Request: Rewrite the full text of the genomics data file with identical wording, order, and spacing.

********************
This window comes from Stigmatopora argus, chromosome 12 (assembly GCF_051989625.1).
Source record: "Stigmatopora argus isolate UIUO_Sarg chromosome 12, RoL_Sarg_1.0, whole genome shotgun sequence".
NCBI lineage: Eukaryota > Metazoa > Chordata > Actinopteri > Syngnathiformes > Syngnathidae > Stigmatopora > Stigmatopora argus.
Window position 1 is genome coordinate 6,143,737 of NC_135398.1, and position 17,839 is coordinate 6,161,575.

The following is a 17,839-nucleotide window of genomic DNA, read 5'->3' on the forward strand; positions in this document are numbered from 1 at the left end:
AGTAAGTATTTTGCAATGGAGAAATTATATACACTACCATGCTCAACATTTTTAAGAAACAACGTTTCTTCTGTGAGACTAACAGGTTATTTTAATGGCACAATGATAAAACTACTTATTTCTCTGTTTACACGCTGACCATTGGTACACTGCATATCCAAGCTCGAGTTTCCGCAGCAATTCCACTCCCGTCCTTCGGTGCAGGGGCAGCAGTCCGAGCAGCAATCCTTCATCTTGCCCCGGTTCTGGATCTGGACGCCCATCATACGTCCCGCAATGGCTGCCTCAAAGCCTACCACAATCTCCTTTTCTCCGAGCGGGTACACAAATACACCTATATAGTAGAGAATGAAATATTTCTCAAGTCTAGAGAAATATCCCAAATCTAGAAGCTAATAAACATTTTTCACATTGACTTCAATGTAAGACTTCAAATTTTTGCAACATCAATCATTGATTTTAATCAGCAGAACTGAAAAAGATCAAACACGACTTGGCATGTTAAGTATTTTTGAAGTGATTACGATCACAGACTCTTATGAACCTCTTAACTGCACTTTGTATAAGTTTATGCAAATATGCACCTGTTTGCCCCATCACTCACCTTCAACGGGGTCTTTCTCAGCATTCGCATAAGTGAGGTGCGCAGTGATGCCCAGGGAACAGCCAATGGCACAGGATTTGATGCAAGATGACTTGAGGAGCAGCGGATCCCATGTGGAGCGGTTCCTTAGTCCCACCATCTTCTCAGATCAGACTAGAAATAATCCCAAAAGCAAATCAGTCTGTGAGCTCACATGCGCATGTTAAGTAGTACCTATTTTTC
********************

This window comes from Stigmatopora argus, chromosome 12 (assembly GCF_051989625.1).
Source record: "Stigmatopora argus isolate UIUO_Sarg chromosome 12, RoL_Sarg_1.0, whole genome shotgun sequence".
NCBI lineage: Eukaryota > Metazoa > Chordata > Actinopteri > Syngnathiformes > Syngnathidae > Stigmatopora > Stigmatopora argus.
Window position 1 is genome coordinate 6,143,737 of NC_135398.1, and position 17,839 is coordinate 6,161,575.

The following is a 17,839-nucleotide window of genomic DNA, read 5'->3' on the forward strand; positions in this document are numbered from 1 at the left end:
AGTAAGTATTTTGCAATGGAGAAATTATATACACTACCATGCTCAACATTTTTAAGAAACAACGTTTCTTCTGTGAGACTAACAGGTTATTTTAATGGCACAATGATAAAACTACTTATTTCTCTGTTTACACGCTGACCATTGGTACACTGCATATCCAAGCTCGAGTTTCCGCAGCAATTCCACTCCCGTCCTTCGGTGCAGGGGCAGCAGTCCGAGCAGCAATCCTTCATCTTGCCCCGGTTCTGGATCTGGACGCCCATCATACGTCCCGCAATGGCTGCCTCAAAGCCTACCACAATCTCCTTTTCTCCGAGCGGGTACACAAATACACCTATATAGTAGAGAATGAAATATTTCTCAAGTCTAGAGAAATATCCCAAATCTAGAAGCTAATAAACATTTTTCACATTGACTTCAATGTAAGACTTCAAATTTTTGCAACATCAATCATTGATTTTAATCAGCAGAACTGAAAAAGATCAAACACGACTTGGCATGTTAAGTATTTTTGAAGTGATTACGATCACAGACTCTTATGAACCTCTTAACTGCACTTTGTATAAGTTTATGCAAATATGCACCTGTTTGCCCCATCACTCACCTTCAACGGGGTCTTTCTCAGCATTCGCATAAGTGAGGTGCGCAGTGATGCCCAGGGAACAGCCAATGGCACAGGATTTGATGCAAGATGACTTGAGGAGCAGCGGATCCCATGTGGAGCGGTTCCTTAGTCCCACCATCTTCTCAGATCAGACTAGAAATAATCCCAAAAGCAAATCAGTCTGTGAGCTCACATGCGCATGTTAAGTAGTACCTATTTTTC